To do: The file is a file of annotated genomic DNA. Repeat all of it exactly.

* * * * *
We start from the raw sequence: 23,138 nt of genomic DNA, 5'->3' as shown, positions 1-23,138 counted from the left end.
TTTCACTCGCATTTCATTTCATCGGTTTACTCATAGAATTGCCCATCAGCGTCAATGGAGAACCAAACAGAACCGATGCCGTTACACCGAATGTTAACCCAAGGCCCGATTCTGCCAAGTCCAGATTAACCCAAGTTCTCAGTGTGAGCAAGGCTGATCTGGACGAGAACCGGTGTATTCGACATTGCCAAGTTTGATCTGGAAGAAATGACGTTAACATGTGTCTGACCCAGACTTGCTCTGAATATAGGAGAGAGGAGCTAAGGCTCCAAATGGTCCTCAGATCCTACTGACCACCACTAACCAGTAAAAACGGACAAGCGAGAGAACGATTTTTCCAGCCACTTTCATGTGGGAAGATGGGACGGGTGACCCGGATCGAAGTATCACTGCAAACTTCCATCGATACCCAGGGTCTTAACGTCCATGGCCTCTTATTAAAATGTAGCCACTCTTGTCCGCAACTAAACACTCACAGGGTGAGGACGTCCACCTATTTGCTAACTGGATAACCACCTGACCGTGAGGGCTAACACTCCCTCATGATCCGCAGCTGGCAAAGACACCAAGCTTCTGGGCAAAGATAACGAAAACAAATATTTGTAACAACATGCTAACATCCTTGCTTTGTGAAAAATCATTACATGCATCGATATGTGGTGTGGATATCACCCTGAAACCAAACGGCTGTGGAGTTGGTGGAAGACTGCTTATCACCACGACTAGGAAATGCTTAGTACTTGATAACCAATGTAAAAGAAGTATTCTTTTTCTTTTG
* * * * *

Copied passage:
We start from the raw sequence: 23,138 nt of genomic DNA, 5'->3' as shown, positions 1-23,138 counted from the left end.
TTTCACTCGCATTTCATTTCATCGGTTTACTCATAGAATTGCCCATCAGCGTCAATGGAGAACCAAACAGAACCGATGCCGTTACACCGAATGTTAACCCAAGGCCCGATTCTGCCAAGTCCAGATTAACCCAAGTTCTCAGTGTGAGCAAGGCTGATCTGGACGAGAACCGGTGTATTCGACATTGCCAAGTTTGATCTGGAAGAAATGACGTTAACATGTGTCTGACCCAGACTTGCTCTGAATATAGGAGAGAGGAGCTAAGGCTCCAAATGGTCCTCAGATCCTACTGACCACCACTAACCAGTAAAAACGGACAAGCGAGAGAACGATTTTTCCAGCCACTTTCATGTGGGAAGATGGGACGGGTGACCCGGATCGAAGTATCACTGCAAACTTCCATCGATACCCAGGGTCTTAACGTCCATGGCCTCTTATTAAAATGTAGCCACTCTTGTCCGCAACTAAACACTCACAGGGTGAGGACGTCCACCTATTTGCTAACTGGATAACCACCTGACCGTGAGGGCTAACACTCCCTCATGATCCGCAGCTGGCAAAGACACCAAGCTTCTGGGCAAAGATAACGAAAACAAATATTTGTAACAACATGCTAACATCCTTGCTTTGTGAAAAATCATTACATGCATCGATATGTGGTGTGGATATCACCCTGAAACCAAACGGCTGTGGAGTTGGTGGAAGACTGCTTATCACCACGACTAGGAAATGCTTAGTACTTGATAACCAATGTAAAAGAAGTATTCTTTTTCTTTTG